La Belle Époque
2020 French Film Festival (all over Australia until Aug 4)
Palace Nova Adelaide and Prospect
Review By Sarah List
The Belle Epoque period of history was defined as a golden phase before World War I that was highlighted by regional peace, prosperity and innovation. Partners of 40 years, Victor (Daniel Auteuil) and Marianne (Fanny Ardant) are well past their personal Belle Epoque, and have slid into a lackluster phase of overfamiliarity and indifference. Victor is a cartoonist that loathes technology and change, and is refusing offers for work having been fired from his last job as the publication cut costs and moved online.
Searching for a re-ignition of her own life, psychologist Marianne secretly commenced an affair with Victor’s best friend (and ex-boss) and in a fit of fury moves that dalliance to the fore as she feels hey joy and marriage withering, thus evicting her husband to the scrap heap. Their son Maxime (Michaël Cohen) desperately wishes to reignite the joy de vivre in his dad, and gifts him an immersive experience of his choice in a custom-built for one version of WestWorld (without the killer robots). Most people choose the opportunity to experience an era or event beyond their lifetime, but Victor sets about recreating the place, era and events that led to him meeting his beloved wife in 1974. With the help of his richly detailed sketches, the era is faithfully recreated so that Victor may explore the time where he felt free and optimistic. He is soon beguiled by Margot (Doria Tillier), the actress portraying his young wife. Margot warms effortlessly to the sweet innocence of Victor’s fantasy and affection for the memory of his young wife, which contrasts sharply with the tumult of her own relationship with the director of the experiences (Guillaume Canet). The joyful interactions between Victor and Margot make it seem entirely possible that Victor’s Belle Epoque may have returned.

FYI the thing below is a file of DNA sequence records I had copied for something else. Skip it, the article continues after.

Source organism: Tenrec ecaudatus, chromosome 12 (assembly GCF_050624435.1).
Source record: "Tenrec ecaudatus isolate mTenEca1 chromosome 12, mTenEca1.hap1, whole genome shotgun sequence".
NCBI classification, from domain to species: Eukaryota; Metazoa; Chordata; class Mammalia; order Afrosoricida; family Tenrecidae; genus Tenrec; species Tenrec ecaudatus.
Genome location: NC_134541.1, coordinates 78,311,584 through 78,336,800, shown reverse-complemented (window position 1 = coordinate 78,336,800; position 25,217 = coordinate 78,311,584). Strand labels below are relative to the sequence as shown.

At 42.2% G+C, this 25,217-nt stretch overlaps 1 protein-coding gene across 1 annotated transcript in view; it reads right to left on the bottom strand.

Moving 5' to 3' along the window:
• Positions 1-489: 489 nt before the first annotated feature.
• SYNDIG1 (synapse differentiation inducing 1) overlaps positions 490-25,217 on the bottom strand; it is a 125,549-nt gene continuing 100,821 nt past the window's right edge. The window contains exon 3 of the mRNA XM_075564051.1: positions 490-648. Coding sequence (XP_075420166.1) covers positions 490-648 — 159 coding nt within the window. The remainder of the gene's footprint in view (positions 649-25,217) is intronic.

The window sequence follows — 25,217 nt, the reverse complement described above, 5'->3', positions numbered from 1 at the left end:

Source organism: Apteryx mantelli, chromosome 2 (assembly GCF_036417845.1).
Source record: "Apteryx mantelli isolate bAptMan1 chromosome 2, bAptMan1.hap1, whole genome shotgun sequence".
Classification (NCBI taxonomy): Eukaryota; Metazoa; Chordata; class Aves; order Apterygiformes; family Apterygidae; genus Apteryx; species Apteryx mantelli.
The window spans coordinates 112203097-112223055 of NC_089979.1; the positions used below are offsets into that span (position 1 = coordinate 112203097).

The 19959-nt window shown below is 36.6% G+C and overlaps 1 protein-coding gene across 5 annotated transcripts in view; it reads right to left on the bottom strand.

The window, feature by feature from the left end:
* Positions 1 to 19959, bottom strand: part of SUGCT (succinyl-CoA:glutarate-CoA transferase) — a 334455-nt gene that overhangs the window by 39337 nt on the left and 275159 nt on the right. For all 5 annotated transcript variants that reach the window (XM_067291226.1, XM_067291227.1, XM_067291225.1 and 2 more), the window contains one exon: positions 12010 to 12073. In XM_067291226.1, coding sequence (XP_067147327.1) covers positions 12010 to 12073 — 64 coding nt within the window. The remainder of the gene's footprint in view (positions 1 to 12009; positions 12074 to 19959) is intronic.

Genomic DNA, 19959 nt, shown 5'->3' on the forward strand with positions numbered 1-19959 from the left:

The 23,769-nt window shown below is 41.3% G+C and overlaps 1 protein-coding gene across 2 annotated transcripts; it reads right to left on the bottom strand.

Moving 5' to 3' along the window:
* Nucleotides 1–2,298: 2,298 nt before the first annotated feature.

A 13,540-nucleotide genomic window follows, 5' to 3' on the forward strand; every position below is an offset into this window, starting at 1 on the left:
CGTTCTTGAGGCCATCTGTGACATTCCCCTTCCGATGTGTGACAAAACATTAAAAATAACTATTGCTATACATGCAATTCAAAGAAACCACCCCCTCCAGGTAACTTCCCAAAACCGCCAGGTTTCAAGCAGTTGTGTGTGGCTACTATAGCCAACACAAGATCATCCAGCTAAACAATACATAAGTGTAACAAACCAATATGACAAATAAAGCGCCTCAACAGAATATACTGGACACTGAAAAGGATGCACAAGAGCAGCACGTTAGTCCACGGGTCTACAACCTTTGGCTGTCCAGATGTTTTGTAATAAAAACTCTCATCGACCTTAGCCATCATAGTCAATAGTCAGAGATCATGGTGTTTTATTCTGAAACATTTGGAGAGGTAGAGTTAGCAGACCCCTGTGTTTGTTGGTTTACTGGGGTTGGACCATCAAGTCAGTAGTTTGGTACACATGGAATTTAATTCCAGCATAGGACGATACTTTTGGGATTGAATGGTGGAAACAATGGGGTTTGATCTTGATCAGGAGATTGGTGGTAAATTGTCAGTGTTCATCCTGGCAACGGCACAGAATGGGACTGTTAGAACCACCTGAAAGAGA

This is a universally familiar scenario of love won and waning over time. We forget the details of how we met, how and why we first fell in love. We let familiarity take one another for granted until we are convinced there are greener pastures that must be sought elsewhere in our one life to live. We let bills and routine and comfortable pants take over and fail to make the choice to ‘be’ with our partner each day in a way that shows them that they are valued and desirable. It reminds us that love is an investment that we must continually make deposits towards to keep that warmth present.
This is a beautiful, emotionally smashing must-see.